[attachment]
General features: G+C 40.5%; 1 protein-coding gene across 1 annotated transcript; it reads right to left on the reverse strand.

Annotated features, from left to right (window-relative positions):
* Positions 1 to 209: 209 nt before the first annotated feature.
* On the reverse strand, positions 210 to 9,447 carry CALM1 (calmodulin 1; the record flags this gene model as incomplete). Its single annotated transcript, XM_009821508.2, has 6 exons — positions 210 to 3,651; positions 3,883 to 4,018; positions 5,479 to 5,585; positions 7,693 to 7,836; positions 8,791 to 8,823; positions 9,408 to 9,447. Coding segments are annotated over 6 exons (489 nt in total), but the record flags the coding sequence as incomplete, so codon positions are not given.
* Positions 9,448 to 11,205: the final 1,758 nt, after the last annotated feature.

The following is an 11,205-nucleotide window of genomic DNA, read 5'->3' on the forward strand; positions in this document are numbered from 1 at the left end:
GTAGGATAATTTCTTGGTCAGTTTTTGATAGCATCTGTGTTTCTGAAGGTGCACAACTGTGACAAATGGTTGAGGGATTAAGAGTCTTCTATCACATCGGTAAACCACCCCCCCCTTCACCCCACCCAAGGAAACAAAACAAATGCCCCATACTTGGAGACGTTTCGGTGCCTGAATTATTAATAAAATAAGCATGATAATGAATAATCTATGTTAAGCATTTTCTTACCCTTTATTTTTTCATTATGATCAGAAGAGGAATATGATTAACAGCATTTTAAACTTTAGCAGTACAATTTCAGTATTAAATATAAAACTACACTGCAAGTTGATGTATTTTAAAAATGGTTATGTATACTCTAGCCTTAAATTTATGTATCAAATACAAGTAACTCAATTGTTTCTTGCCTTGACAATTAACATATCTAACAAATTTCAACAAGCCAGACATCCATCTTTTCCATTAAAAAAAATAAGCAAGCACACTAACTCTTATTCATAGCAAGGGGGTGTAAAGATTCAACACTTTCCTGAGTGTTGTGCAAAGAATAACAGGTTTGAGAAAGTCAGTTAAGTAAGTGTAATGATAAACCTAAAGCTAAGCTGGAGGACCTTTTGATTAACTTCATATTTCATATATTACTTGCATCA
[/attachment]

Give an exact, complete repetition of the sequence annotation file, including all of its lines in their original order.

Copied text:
General features: G+C 40.5%; 1 protein-coding gene across 1 annotated transcript; it reads right to left on the reverse strand.

Annotated features, from left to right (window-relative positions):
* Positions 1 to 209: 209 nt before the first annotated feature.
* On the reverse strand, positions 210 to 9,447 carry CALM1 (calmodulin 1; the record flags this gene model as incomplete). Its single annotated transcript, XM_009821508.2, has 6 exons — positions 210 to 3,651; positions 3,883 to 4,018; positions 5,479 to 5,585; positions 7,693 to 7,836; positions 8,791 to 8,823; positions 9,408 to 9,447. Coding segments are annotated over 6 exons (489 nt in total), but the record flags the coding sequence as incomplete, so codon positions are not given.
* Positions 9,448 to 11,205: the final 1,758 nt, after the last annotated feature.

The following is an 11,205-nucleotide window of genomic DNA, read 5'->3' on the forward strand; positions in this document are numbered from 1 at the left end:
GTAGGATAATTTCTTGGTCAGTTTTTGATAGCATCTGTGTTTCTGAAGGTGCACAACTGTGACAAATGGTTGAGGGATTAAGAGTCTTCTATCACATCGGTAAACCACCCCCCCCTTCACCCCACCCAAGGAAACAAAACAAATGCCCCATACTTGGAGACGTTTCGGTGCCTGAATTATTAATAAAATAAGCATGATAATGAATAATCTATGTTAAGCATTTTCTTACCCTTTATTTTTTCATTATGATCAGAAGAGGAATATGATTAACAGCATTTTAAACTTTAGCAGTACAATTTCAGTATTAAATATAAAACTACACTGCAAGTTGATGTATTTTAAAAATGGTTATGTATACTCTAGCCTTAAATTTATGTATCAAATACAAGTAACTCAATTGTTTCTTGCCTTGACAATTAACATATCTAACAAATTTCAACAAGCCAGACATCCATCTTTTCCATTAAAAAAAATAAGCAAGCACACTAACTCTTATTCATAGCAAGGGGGTGTAAAGATTCAACACTTTCCTGAGTGTTGTGCAAAGAATAACAGGTTTGAGAAAGTCAGTTAAGTAAGTGTAATGATAAACCTAAAGCTAAGCTGGAGGACCTTTTGATTAACTTCATATTTCATATATTACTTGCATCA